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-Newsweek’s ‘Sinful’ Portrayal of the Bible

by Dr. D ~ January 8th, 2015

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The owners and editors of Newsweek Magazine decided to begin 2015 by resurrecting their failed magazine. For some reason they thought it would be a good idea to start over by trying to destroy the Bible and Christianity and by offending hundreds of millions of Christians.

They probably figured that the controversy would be good for publicizing their re-start. They could have done far better if publicity is what they wanted, they could have gone after the Quran and Islam and had their offices attacked rather than merely stirring up hundreds of written responses from Christians.

The offending cover article was entitled-  “The Bible: So Misunderstood It’s a Sin” by Kurt Eichenwald. Eichenwald is known to be an accomplished award winning journalist and writer in the area of finance and business. But in this case he is far outside his normal area of competence and has chosen to write a scurrilous screed full of half truths and questionable research against the Bible with an obvious bias against conservative American Christianity. The real ‘sin’ is how he misunderstands and misrepresents the Bible, traditional Christian teaching, and millions of Christian believers.

<Read the rest of the article on the Apologetica page>

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3 Responses to -Newsweek’s ‘Sinful’ Portrayal of the Bible

  1. Brian

    As you know, Dr. D, I sometimes dig into a topic/article that you have discussed and try to find other “problems” beyond your article.

    On this one, there are so many problems I know not where to begin.

    Consider Luke 3:16: Eichenwald argues that there is an obvious error in the text, since this verse begins with John The Baptist “answering” them, but no one had asked a question. The problem is that the prior verse states that John’s followers were debating “in their hearts” the question that John subsequently answered — i.e. no physical question was asked, but in the context it makes perfect sense.

    Eichenwald argues that the “sun-worshiping” Constantine moved the Christian Sabbath to Sunday at the Council of Nicaea. Acts refers to Christians meeting on the “first day” of the week. And we have considerable evidence that early (pre-Nicaea) Christians met on the first day of the week, Sunday.

    And, did the Counsel of Nicaea create the doctrine of the Trinity, as Eichenwald claims? Then explain the following: “Therefore go and make disciples of all nations, baptizing them in the name of the Father and of the Son and of the Holy Spirit, 20 and teaching them to obey everything I have commanded you. And surely I am with you always, to the very end of the age.” And, before anyone asks, we have solid documentary evidence for the existence of this quotation in parchment dating BEFORE the counsel of Nicaea. Indeed, several of the Church fathers (Origen, for one) had mentioned the word “Trinity” in their writings referring to God over a century BEFORE Nicaea.

    What did happen at Nicaea was that Arianism was debated and rejected. Arius argued that Jesus was a created being, subordinate to God — God Light, so to speak. Mainstream Christianity then (as now) held that Jesus and God were one (compare John 1:1).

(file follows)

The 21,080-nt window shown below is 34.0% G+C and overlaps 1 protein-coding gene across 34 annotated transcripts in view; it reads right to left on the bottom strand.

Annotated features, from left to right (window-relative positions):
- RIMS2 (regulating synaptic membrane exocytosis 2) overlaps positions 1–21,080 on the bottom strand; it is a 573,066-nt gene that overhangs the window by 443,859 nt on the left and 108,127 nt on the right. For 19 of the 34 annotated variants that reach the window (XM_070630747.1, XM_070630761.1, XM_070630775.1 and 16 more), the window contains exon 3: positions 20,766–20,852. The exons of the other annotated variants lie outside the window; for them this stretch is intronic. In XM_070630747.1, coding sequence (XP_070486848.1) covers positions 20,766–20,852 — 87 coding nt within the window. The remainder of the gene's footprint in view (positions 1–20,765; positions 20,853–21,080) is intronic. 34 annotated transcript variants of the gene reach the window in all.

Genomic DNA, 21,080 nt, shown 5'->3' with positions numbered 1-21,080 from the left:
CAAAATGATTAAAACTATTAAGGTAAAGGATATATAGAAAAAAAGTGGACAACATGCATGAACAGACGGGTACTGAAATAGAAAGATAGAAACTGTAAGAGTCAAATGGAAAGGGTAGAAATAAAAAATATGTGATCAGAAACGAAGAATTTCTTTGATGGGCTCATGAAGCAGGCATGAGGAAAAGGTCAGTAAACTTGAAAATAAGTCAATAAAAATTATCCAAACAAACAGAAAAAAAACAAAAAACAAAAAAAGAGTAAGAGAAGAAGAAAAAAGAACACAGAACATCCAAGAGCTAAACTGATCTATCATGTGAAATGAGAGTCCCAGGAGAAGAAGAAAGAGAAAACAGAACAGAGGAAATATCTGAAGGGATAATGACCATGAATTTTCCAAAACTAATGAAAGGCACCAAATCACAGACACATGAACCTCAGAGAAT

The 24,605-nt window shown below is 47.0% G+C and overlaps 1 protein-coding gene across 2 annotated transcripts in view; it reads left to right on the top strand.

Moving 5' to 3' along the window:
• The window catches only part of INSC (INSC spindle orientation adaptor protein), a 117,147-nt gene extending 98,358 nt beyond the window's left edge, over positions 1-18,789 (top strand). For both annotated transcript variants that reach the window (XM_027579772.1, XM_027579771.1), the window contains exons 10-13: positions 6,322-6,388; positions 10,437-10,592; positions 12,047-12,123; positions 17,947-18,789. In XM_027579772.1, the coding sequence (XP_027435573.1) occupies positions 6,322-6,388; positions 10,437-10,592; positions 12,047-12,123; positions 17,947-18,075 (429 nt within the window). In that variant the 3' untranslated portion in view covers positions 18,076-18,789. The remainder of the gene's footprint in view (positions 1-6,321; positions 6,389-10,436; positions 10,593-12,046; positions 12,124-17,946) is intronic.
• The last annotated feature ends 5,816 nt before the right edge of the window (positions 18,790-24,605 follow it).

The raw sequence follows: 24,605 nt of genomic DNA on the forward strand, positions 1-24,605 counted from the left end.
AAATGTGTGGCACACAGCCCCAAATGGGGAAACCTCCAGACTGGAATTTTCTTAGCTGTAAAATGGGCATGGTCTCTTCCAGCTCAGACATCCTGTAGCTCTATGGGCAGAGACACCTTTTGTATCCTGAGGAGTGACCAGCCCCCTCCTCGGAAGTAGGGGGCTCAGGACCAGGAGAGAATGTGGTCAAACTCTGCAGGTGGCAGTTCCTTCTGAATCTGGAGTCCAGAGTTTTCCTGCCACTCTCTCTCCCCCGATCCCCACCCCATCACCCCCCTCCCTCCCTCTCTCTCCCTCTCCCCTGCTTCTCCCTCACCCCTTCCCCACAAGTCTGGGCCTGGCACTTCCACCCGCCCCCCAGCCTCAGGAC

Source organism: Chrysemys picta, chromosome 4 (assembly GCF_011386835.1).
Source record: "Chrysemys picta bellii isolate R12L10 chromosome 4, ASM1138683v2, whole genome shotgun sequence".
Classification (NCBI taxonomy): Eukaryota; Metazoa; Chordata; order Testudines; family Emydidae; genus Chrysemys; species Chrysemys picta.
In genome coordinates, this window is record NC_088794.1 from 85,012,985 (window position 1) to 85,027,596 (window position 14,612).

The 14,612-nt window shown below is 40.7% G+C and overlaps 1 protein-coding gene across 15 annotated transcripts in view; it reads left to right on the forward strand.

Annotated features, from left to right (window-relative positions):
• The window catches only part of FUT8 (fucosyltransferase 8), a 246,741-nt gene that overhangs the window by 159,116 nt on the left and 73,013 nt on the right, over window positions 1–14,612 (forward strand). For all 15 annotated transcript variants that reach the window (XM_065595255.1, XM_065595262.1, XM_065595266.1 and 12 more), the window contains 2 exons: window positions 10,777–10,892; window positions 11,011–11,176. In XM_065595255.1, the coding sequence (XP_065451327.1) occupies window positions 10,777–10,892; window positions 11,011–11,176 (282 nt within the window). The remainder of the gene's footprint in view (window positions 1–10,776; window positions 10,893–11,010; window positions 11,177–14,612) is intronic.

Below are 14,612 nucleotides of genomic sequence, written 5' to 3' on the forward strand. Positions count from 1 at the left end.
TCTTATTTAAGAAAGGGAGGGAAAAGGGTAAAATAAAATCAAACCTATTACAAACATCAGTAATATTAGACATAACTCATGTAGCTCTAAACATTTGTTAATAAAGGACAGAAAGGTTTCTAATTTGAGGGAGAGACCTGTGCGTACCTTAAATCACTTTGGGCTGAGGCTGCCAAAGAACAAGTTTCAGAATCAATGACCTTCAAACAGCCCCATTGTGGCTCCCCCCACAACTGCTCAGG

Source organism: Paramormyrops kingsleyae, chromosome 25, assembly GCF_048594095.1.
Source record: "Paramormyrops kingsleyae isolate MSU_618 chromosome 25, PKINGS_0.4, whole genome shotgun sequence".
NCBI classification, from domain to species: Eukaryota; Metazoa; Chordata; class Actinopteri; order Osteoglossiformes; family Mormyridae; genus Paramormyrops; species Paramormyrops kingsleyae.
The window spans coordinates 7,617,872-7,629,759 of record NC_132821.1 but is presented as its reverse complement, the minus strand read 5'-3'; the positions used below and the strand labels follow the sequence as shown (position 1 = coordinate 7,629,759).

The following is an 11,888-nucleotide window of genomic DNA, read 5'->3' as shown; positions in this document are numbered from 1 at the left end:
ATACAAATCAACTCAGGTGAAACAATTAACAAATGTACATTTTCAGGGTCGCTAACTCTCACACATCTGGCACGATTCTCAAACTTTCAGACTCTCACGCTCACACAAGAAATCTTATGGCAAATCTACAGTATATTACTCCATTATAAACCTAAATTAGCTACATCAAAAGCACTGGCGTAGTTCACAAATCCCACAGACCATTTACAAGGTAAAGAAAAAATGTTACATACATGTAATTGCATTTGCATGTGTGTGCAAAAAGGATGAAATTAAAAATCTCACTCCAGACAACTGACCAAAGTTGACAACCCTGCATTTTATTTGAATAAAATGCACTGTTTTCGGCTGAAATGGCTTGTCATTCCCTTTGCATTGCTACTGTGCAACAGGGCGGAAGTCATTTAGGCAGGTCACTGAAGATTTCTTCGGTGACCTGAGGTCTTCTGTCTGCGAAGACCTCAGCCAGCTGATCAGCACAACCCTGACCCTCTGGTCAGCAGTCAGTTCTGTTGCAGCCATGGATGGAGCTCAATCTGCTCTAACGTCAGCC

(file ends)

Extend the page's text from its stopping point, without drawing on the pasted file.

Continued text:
By the way, the final vote at Nicaea on Arianism vs mainstream Christianity was 2 Arians vs 316 mainstream votes.

    He expounds at some length on the “discrepancies” between two accounts of Jesus’ birth. Just let me say that the events of Luke involve the days immediately before and after the birth, while Matthew 2 picks up the narrative when Jesus was a toddler. (the Greek word used indicates that Jesus was a “toddler” living in a “house” when the Wise Men arrived – plus remember that Herod asked the Wise Men, when they visited Jerusalem when was Jesus born? Then Herod orders all males “up to two years” in Bethlehem killed — Herod knew he was looking for a toddler.

    If the two accounts were identical (and this is true about other Gospel events), Eichenwald would argue that we don’t have corroboration. In order to have different accounts, to provide independent corroboration, we would need accounts that provide different details, describe events from different perspectives, and include different events that other accounts don’t have. We have that in the Gospels, but because we have 4 different accounts, Eichenwald argues that the accounts are not reliable.

    I could go on and on and on….

  2. Dr. D

    Thanks Brian, all good points as usual. I debated on whether to answer the Newsweek article point by point and decided against it since it would probably involve at least ten pages and a 100 references or so since there are so many errors and false characterizations in the work.
    Here are several answers that I have done in the past to address similar points made by Eichenwald:
    -Sunday worship: Sunday or Sabbath Worship?
    -NT Writings: -NT Writing About Jesus Came Much Later?
    The works of Dr. Bart Ehrman provided much of Eichenwald’s NT textual understanding. Here’s a link to my extensive evaluation of Ehrman’s “Misquoting Jesus“.

  3. Dr. D

    In fact Brian, after re-reading my answer to Ehrman’s “Misquoting Jesus” I realize that it deals with nearly all of the NT textual points that Eichenwald makes in his article and then some.

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